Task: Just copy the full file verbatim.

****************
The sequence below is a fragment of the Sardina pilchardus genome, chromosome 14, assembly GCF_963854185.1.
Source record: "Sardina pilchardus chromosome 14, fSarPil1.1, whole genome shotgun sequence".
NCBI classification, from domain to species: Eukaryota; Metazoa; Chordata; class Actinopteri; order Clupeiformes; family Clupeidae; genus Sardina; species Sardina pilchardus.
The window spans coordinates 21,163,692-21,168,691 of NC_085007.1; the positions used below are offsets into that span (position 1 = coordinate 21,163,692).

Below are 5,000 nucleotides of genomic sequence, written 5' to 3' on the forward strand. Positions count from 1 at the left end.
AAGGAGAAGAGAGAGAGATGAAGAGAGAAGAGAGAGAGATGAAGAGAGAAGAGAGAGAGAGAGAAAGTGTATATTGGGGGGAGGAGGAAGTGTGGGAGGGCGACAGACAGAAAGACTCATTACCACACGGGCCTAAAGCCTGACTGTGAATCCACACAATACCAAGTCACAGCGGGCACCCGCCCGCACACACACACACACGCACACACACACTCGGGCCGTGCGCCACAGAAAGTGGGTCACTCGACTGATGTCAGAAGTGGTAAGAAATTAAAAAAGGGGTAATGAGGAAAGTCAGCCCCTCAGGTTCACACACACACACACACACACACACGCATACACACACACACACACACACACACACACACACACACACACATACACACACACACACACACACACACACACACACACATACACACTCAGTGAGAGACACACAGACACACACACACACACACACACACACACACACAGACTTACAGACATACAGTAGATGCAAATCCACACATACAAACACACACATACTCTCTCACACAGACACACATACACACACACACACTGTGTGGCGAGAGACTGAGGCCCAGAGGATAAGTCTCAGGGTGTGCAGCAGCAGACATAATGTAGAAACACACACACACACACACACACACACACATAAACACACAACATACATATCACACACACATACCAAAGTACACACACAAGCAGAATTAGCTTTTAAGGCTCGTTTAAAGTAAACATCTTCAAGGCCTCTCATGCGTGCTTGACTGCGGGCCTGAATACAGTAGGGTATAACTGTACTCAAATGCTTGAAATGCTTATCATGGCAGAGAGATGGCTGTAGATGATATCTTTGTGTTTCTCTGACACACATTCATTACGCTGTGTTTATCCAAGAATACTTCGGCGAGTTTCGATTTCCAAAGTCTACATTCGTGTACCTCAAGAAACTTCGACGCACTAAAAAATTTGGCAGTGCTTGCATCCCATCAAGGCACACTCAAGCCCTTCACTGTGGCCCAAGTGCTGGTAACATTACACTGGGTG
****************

The sequence below is a fragment of the Sardina pilchardus genome, chromosome 14, assembly GCF_963854185.1.
Source record: "Sardina pilchardus chromosome 14, fSarPil1.1, whole genome shotgun sequence".
NCBI classification, from domain to species: Eukaryota; Metazoa; Chordata; class Actinopteri; order Clupeiformes; family Clupeidae; genus Sardina; species Sardina pilchardus.
The window spans coordinates 21,163,692-21,168,691 of NC_085007.1; the positions used below are offsets into that span (position 1 = coordinate 21,163,692).

Below are 5,000 nucleotides of genomic sequence, written 5' to 3' on the forward strand. Positions count from 1 at the left end.
AAGGAGAAGAGAGAGAGATGAAGAGAGAAGAGAGAGAGATGAAGAGAGAAGAGAGAGAGAGAGAAAGTGTATATTGGGGGGAGGAGGAAGTGTGGGAGGGCGACAGACAGAAAGACTCATTACCACACGGGCCTAAAGCCTGACTGTGAATCCACACAATACCAAGTCACAGCGGGCACCCGCCCGCACACACACACACACGCACACACACACTCGGGCCGTGCGCCACAGAAAGTGGGTCACTCGACTGATGTCAGAAGTGGTAAGAAATTAAAAAAGGGGTAATGAGGAAAGTCAGCCCCTCAGGTTCACACACACACACACACACACACACGCATACACACACACACACACACACACACACACACACACACACACATACACACACACACACACACACACACACACACACACATACACACTCAGTGAGAGACACACAGACACACACACACACACACACACACACACACACAGACTTACAGACATACAGTAGATGCAAATCCACACATACAAACACACACATACTCTCTCACACAGACACACATACACACACACACACTGTGTGGCGAGAGACTGAGGCCCAGAGGATAAGTCTCAGGGTGTGCAGCAGCAGACATAATGTAGAAACACACACACACACACACACACACACACATAAACACACAACATACATATCACACACACATACCAAAGTACACACACAAGCAGAATTAGCTTTTAAGGCTCGTTTAAAGTAAACATCTTCAAGGCCTCTCATGCGTGCTTGACTGCGGGCCTGAATACAGTAGGGTATAACTGTACTCAAATGCTTGAAATGCTTATCATGGCAGAGAGATGGCTGTAGATGATATCTTTGTGTTTCTCTGACACACATTCATTACGCTGTGTTTATCCAAGAATACTTCGGCGAGTTTCGATTTCCAAAGTCTACATTCGTGTACCTCAAGAAACTTCGACGCACTAAAAAATTTGGCAGTGCTTGCATCCCATCAAGGCACACTCAAGCCCTTCACTGTGGCCCAAGTGCTGGTAACATTACACTGGGTG